THAT HIDDEN ISSUE – AT 9:46 A.M. ET: We've said that gas prices are the hidden issue of this campaign. They're up again, and Romney hit the point very well last night. He has to continue. It should be a daily theme, the equivalent of Reagan's asking, "Are you better off than you were four years ago?"
When people pass a gas station they see, right before them, the failure of the Obama administration. And they live that failure when they fill their tanks.
Investors.com gives us some facts to back up Romney's argument that the energy policies of the Obama government have failed miserably:
As the administration fast-tracks solar projects on public lands, it has locked up more than half of the National Petroleum Reserve in Alaska, preferring to continue outsourcing energy jobs and dollars.
The price of gasoline, which was $1.84 a gallon the day President Obama took office, has more than doubled since, willfully aided and abetted by an administration that claims we can't drill our way to energy independence as we ignore vast reserves of North American energy that dwarf OPEC's and we sit on 100 years' supply of petroleum.
Few Americans have heard of the National Petroleum Reserve-Alaska (NPRA), and those who have might get it confused with the Strategic Petroleum Reserve or even the Arctic National Wildlife Refuge (ANWR) to the east. The NPRA, 23 million acres of North Slope wilderness, was established in 1923 by President Harding to ensure a reserve of oil for the U.S. Navy.
In 1976 Congress designated it as a strategic oil and natural gas stockpile to meet the "energy needs of the nation." Obama has cited it as an example of areas where the oil companies could drill but are reluctant to, knowing full well his administration has walled off preferred areas on the Outer Continental Shelf, on protected federal lands and in ANWR.
Now his administration has walled off the most productive areas of NPRA in a little-noticed Interior Department decision in August closing off drilling on nearly half of NPRA's 23.5 million acres of desolate, frozen wilderness. Interior Secretary Ken Salazar says his plan "will help the industry bring energy safely to market from this remote location, while also protecting wildlife and subsistence rights of Alaska natives."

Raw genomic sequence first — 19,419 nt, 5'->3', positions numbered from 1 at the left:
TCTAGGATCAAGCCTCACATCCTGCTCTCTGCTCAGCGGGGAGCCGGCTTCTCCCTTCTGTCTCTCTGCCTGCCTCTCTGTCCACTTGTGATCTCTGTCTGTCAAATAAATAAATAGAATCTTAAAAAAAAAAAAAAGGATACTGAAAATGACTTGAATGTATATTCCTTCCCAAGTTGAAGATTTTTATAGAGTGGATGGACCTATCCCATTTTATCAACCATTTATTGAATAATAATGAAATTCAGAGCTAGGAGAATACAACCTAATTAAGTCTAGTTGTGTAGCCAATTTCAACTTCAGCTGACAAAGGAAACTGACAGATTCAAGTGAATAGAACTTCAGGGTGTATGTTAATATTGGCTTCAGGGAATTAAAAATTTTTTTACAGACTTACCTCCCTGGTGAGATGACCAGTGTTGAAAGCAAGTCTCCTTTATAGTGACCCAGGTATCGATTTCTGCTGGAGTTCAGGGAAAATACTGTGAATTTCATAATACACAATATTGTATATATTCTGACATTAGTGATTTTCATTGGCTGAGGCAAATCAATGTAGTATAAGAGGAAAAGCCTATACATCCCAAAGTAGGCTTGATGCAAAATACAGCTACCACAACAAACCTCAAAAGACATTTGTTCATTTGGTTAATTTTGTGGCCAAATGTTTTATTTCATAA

Alaska's entire congressional delegation — Sens. Mark Begich and Lisa Murkowski and Rep. Don Young — say otherwise. They call it "the largest wholesale land withdrawal and blocking of access to an energy resource by the federal government in decades."
They also say the ruling "will significantly limit options for a pipeline" through the reserve long sought to transport oil and gas from the Chukchi Sea, the North Slope and future Arctic drilling. Like the Keystone XL pipeline from Canada, it will likely not be completed if the Obama administration stays in power.
At least one oil company, Conoco Phillips, has said it would go after the oil and gas in NPRA, estimated by the U.S. Geological Survey to hold 2.7 billion barrels of oil and 114.36 trillion cubic feet of natural gas.
But to get it out, Conoco Phillips wants to build a road bridge and pipeline over the Colville River on the edge of NPRA to get drilling supplies in and the oil and gas out. The Army Corps of Engineers, backed by the usual environmental suspects, says no.
This move is typical Obama sleight of hand: Take credit for increased oil production on public lands that you had nothing to do with, lock up resources on federal lands with the exception of places the oil companies find unprofitable or unpromising, then blame them, not your administration, for driving up prices, all the time claiming you have an "all of the above" energy strategy.
COMMENT: Very well said. Nothing was as outrageous last night as Obama's claim that his administration has enlarged energy production. What a crock. It's private industry that has done that. His administration has done everything possible to block new production, bowing instead to the environmental religionists and Al-Gore-alarmists who run the Democratic Party.
Great issue for Romney. We've got all the cards.
October 17, 2012